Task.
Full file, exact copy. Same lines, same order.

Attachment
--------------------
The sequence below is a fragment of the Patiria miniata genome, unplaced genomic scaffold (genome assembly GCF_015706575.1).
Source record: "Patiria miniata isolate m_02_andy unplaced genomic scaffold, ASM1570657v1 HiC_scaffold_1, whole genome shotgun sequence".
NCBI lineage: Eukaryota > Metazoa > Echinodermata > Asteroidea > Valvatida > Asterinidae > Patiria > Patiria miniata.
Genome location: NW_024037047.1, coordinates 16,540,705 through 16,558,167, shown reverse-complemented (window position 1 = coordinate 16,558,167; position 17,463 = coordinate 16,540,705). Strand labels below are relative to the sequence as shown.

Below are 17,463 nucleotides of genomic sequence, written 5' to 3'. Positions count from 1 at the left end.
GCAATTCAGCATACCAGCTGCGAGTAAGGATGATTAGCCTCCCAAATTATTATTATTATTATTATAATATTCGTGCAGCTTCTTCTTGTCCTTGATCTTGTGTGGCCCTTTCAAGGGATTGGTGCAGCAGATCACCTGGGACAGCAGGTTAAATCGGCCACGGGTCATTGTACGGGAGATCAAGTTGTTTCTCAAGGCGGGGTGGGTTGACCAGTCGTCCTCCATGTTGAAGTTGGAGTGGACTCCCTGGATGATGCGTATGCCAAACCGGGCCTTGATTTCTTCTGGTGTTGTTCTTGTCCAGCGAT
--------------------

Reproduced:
The sequence below is a fragment of the Patiria miniata genome, unplaced genomic scaffold (genome assembly GCF_015706575.1).
Source record: "Patiria miniata isolate m_02_andy unplaced genomic scaffold, ASM1570657v1 HiC_scaffold_1, whole genome shotgun sequence".
NCBI lineage: Eukaryota > Metazoa > Echinodermata > Asteroidea > Valvatida > Asterinidae > Patiria > Patiria miniata.
Genome location: NW_024037047.1, coordinates 16,540,705 through 16,558,167, shown reverse-complemented (window position 1 = coordinate 16,558,167; position 17,463 = coordinate 16,540,705). Strand labels below are relative to the sequence as shown.

Below are 17,463 nucleotides of genomic sequence, written 5' to 3'. Positions count from 1 at the left end.
GCAATTCAGCATACCAGCTGCGAGTAAGGATGATTAGCCTCCCAAATTATTATTATTATTATTATAATATTCGTGCAGCTTCTTCTTGTCCTTGATCTTGTGTGGCCCTTTCAAGGGATTGGTGCAGCAGATCACCTGGGACAGCAGGTTAAATCGGCCACGGGTCATTGTACGGGAGATCAAGTTGTTTCTCAAGGCGGGGTGGGTTGACCAGTCGTCCTCCATGTTGAAGTTGGAGTGGACTCCCTGGATGATGCGTATGCCAAACCGGGCCTTGATTTCTTCTGGTGTTGTTCTTGTCCAGCGAT